Scientists probe an exotic object in a distant galaxy.
Researchers analyzing decades of observations from astronomical surveys, including NASA's Swift satellite, have discovered an unusual source of light in a galaxy some 90 million light-years away. The source, called SDSS1133, is part of the dwarf galaxy Markarian 177. Astronomers believe SDSS1133 may be the remnant of a massive star that exploded as a supernova. Or it could be a supermassive black hole that was ejected from its home galaxy after merging with another giant black hole. To explore the black hole option, scientists ran a computer simulation of two colliding galaxies and compared the result to images of the mystery object. As the simulation shows, when the central black holes in these galaxies combine, they emit gravitational waves that create a "recoil kick," launching the merged black hole from the galaxy’s center. The location of the black hole in relation to the galaxy is consistent with what’s seen in ground-telescope images of SDSS1133, making it a good match for a supermassive black hole. Watch the video to see the simulation.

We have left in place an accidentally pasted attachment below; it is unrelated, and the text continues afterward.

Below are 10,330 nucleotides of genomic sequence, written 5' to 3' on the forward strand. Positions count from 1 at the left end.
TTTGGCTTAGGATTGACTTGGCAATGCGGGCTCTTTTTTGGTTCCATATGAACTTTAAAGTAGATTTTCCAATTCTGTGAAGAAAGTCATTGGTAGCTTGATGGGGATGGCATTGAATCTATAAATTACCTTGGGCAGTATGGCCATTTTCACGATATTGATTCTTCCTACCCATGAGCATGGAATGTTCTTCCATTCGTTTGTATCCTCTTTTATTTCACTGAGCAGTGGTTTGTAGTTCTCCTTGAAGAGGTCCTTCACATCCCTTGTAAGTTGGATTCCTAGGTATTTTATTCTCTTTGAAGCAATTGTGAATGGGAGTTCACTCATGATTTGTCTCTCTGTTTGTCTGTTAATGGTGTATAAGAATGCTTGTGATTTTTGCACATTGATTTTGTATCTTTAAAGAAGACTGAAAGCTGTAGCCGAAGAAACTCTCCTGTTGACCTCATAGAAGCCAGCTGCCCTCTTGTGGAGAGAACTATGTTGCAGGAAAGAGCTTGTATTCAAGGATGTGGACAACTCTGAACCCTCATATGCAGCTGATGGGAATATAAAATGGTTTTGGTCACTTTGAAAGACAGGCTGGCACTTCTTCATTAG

Please give credit for this item to: NASA's Goddard Space Flight Center Video and simulation images courtesy of University of Maryland/L. Blecha Keck II telescope images courtesy of W. M. Keck Observatory/M. Koss (ETH Zurich) et al.
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